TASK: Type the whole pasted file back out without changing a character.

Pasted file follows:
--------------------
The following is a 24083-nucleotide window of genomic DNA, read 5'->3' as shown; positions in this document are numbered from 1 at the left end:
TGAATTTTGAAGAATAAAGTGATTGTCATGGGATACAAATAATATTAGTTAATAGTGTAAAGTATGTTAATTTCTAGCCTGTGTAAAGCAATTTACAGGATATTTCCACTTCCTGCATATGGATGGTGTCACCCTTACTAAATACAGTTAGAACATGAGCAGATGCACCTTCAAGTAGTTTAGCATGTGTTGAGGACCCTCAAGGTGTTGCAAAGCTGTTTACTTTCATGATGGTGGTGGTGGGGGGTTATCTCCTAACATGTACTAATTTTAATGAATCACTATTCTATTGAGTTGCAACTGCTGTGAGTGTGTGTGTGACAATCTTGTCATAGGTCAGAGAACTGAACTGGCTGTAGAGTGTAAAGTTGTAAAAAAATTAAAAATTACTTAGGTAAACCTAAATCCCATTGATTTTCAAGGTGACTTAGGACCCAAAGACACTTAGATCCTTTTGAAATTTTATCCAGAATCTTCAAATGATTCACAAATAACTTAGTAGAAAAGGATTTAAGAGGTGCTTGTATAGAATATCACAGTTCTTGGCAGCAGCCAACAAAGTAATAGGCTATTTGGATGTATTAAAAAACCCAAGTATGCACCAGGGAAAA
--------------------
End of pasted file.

The following is a 24083-nucleotide window of genomic DNA, read 5'->3' as shown; positions in this document are numbered from 1 at the left end:
TGAATTTTGAAGAATAAAGTGATTGTCATGGGATACAAATAATATTAGTTAATAGTGTAAAGTATGTTAATTTCTAGCCTGTGTAAAGCAATTTACAGGATATTTCCACTTCCTGCATATGGATGGTGTCACCCTTACTAAATACAGTTAGAACATGAGCAGATGCACCTTCAAGTAGTTTAGCATGTGTTGAGGACCCTCAAGGTGTTGCAAAGCTGTTTACTTTCATGATGGTGGTGGTGGGGGGTTATCTCCTAACATGTACTAATTTTAATGAATCACTATTCTATTGAGTTGCAACTGCTGTGAGTGTGTGTGTGACAATCTTGTCATAGGTCAGAGAACTGAACTGGCTGTAGAGTGTAAAGTTGTAAAAAAATTAAAAATTACTTAGGTAAACCTAAATCCCATTGATTTTCAAGGTGACTTAGGACCCAAAGACACTTAGATCCTTTTGAAATTTTATCCAGAATCTTCAAATGATTCACAAATAACTTAGTAGAAAAGGATTTAAGAGGTGCTTGTATAGAATATCACAGTTCTTGGCAGCAGCCAACAAAGTAATAGGCTATTTGGATGTATTAAAAAACCCAAGTATGCACCAGGGAAAA